However, there are a number of ways to protect yourself from a home invasion, both before it happens and if you find yourself the victim of being one. Here are some of the ways you can personally protect yourself:

Financial Precautions

  • Avoid ostentatious displays of luxury possessions like expensive cars, electronics, furs, jewelry, art or designer clothing.
  • Keep any cash, gold, silver and expensive jewelry in a deposit box at a bank — or very well hidden, in the home.
  • Consider installing a floor safe somewhere in your home.  Read More …

Slip Proofing Your Home

Jack and Jill, a Mother Goose nursery rhymeBy Brian Schiller

Here are just a few of the statistics:

  • Each year in the United States, one of every three persons over the age of 65 will experience a fall. Half of which are repeat fallers.
  • For people aged 65-84 years, falls are the second leading cause of injury-related death; for those aged 85 years or older, falls are the leading cause of injury-related death.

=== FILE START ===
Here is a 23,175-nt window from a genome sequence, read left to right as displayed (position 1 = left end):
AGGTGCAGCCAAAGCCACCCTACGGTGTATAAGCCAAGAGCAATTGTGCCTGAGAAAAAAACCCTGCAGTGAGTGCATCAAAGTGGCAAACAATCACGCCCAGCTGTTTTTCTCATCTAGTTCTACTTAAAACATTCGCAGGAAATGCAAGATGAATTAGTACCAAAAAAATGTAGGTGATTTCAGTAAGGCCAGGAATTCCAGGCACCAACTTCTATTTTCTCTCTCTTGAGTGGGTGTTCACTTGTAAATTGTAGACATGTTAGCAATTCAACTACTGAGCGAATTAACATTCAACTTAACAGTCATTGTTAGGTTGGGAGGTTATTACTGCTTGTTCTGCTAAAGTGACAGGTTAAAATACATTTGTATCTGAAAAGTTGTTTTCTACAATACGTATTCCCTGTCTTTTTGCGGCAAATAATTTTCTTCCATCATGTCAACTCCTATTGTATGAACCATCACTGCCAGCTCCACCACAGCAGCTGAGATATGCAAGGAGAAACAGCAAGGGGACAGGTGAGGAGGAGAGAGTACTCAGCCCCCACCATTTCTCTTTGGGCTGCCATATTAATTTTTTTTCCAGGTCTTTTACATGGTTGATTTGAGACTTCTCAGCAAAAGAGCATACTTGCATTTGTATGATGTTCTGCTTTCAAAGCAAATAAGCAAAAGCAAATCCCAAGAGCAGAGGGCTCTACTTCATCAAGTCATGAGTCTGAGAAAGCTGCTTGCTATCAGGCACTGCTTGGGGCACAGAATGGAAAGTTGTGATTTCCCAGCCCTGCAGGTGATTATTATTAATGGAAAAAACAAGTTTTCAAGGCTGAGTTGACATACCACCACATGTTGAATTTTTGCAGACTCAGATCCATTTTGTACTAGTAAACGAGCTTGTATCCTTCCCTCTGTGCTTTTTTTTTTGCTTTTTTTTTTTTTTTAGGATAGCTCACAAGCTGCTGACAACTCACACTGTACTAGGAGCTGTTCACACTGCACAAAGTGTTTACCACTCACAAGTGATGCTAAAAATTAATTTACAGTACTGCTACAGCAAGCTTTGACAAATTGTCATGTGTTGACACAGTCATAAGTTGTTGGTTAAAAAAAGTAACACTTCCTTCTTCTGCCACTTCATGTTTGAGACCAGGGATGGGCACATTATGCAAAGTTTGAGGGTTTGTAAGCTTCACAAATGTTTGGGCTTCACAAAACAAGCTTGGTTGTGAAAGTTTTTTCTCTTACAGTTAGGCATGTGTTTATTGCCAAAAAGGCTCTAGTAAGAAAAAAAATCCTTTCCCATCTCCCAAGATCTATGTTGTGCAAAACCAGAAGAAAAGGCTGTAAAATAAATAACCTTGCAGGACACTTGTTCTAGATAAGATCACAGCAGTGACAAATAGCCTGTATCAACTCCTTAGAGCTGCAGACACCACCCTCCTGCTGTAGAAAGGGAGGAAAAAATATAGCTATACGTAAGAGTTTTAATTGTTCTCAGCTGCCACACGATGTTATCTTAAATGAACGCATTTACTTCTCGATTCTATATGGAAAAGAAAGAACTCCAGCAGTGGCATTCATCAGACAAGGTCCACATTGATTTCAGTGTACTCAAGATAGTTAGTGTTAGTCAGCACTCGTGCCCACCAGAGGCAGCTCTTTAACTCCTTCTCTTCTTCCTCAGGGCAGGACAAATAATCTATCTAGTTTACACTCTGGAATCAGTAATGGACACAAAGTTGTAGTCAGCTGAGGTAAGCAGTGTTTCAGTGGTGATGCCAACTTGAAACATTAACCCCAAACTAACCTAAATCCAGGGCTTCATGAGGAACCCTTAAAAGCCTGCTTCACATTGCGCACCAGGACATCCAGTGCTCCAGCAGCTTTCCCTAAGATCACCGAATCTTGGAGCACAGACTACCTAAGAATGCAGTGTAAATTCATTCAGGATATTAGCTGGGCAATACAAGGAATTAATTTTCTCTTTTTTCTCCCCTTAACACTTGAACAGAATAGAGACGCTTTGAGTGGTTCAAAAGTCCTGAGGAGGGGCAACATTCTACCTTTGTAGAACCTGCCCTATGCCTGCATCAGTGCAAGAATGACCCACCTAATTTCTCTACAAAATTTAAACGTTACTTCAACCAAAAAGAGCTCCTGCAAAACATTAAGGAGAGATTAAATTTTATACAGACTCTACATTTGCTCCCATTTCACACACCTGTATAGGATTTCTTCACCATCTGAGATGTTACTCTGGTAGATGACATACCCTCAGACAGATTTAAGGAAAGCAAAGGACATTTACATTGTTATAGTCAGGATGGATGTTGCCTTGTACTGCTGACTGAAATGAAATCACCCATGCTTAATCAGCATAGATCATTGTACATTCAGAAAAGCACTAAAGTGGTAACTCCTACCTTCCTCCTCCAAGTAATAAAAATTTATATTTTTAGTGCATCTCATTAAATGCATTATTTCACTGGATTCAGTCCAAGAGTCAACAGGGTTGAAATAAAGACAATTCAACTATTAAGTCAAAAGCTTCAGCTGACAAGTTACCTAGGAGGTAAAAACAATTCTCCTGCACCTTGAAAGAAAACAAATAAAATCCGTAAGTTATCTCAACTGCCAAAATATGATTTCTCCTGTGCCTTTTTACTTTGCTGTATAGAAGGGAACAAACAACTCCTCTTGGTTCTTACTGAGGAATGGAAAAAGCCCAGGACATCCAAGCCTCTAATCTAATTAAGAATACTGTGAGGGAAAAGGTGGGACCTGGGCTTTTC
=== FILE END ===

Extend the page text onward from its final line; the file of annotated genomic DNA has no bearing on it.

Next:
• Falls account for 87% of all fractures among people over the age of 65 and are the second leading cause of spinal cord and brain injury.
  • Half of all elderly adults (over the age of 65) hospitalized for hip fractures cannot return home or live independently after the fracture.

Elderly people face an increased risk of slips, trips and falls due to diminished mobility, strength and balance that comes naturally with old age.  The increased risk of falling is coupled with a higher likelihood of health complications related to the fall. An elderly person faces twice the chance of death due to falls than younger people according to the Centers for Disease Control. Read More …

TEK Robotic Mobilization Device